This chapter evaluates some common ethical convictions about procreation and its relationship to both parental rights and parental obligations. Rooting parental obligations in compensatory duties offers a superior justification of the procreative model, including its claims regarding parental rights. Parental rights and obligations must come into existence due to procreation itself. Much of the popular rhetoric and legal practice surrounding parenthood and procreation assumes that children's interests are well served, perhaps even best served, when those responsible for their biological existence are assigned the distinctive rights and obligations of parenthood. One can have a minimally satisfying life without having the distinctive sort of parent-child relationship afforded by procreation. Procreation serves to place an individual into a specific web of social relations not of her choosing and hence functions to determine the specific contents of one's moral duties.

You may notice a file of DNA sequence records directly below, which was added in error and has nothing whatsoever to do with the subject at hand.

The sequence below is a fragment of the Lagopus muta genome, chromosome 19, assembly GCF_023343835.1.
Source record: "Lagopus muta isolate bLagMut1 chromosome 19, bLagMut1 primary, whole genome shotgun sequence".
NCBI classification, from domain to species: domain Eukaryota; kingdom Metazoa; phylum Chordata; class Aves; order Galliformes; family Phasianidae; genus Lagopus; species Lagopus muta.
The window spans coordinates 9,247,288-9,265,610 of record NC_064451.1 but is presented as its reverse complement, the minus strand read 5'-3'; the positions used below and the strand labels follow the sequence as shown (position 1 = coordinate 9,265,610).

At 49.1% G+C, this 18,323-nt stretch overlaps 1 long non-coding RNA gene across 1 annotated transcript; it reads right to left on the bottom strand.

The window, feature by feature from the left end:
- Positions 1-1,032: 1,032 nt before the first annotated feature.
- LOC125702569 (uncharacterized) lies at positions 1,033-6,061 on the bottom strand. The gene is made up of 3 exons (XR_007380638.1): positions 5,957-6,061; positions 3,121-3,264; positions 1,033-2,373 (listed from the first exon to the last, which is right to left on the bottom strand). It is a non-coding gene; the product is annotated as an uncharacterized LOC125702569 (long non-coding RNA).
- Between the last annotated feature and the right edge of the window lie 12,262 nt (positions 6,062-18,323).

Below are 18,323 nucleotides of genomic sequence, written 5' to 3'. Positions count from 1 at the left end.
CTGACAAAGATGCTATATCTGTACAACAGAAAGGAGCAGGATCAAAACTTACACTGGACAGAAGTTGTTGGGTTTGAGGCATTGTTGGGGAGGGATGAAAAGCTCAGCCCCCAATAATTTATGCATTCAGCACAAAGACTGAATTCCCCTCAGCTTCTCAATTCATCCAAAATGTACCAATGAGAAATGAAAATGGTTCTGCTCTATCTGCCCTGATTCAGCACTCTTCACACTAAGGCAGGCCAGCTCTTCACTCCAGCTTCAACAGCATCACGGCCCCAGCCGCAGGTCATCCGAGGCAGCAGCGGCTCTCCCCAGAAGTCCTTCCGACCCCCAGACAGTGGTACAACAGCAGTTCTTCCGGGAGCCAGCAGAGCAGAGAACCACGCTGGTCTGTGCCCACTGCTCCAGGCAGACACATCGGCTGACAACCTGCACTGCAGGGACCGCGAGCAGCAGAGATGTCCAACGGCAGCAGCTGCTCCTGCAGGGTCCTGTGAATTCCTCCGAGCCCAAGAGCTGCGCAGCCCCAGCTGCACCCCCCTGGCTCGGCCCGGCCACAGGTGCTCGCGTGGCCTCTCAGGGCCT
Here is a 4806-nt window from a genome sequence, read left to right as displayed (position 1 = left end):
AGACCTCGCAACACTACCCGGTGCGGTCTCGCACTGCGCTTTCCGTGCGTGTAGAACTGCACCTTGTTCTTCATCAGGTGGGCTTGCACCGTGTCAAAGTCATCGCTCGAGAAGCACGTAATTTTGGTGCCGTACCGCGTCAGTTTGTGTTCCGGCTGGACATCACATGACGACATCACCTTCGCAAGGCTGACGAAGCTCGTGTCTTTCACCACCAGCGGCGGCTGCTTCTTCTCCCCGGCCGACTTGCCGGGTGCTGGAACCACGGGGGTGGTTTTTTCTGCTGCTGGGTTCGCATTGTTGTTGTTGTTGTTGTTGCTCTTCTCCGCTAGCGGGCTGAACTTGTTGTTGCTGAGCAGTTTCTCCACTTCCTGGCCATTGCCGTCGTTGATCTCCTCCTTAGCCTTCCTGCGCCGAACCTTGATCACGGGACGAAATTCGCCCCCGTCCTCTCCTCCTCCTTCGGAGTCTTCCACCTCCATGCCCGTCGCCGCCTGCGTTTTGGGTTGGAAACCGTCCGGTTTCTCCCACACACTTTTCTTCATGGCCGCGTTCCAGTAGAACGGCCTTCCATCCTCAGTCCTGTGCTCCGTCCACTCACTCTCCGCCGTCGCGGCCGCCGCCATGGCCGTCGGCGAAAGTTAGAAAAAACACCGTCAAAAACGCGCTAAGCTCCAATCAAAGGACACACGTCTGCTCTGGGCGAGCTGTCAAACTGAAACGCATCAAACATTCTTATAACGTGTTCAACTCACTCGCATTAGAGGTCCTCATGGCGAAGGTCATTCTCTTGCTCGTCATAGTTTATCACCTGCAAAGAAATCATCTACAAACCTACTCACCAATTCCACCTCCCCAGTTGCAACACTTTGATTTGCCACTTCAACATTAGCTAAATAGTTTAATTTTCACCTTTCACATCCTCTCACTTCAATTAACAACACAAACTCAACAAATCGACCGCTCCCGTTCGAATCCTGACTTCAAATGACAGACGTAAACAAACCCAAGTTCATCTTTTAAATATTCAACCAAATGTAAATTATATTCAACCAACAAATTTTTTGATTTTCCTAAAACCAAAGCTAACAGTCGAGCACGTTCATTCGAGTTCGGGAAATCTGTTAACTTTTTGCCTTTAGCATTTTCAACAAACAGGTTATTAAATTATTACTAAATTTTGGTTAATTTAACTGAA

|Title of host publication||Procreation, Parenthood, and Educational Rights|
|Subtitle of host publication||Ethical and Philosophical Issues|
|Editors||Jaime Ahlberg, Michael Cholbi|
|Place of Publication||New York; Abingdon|
|Number of pages||22|
|Publication status||Published - 2017|
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- School of Philosophy, Psychology and Language Sciences - Chair in Philosophy
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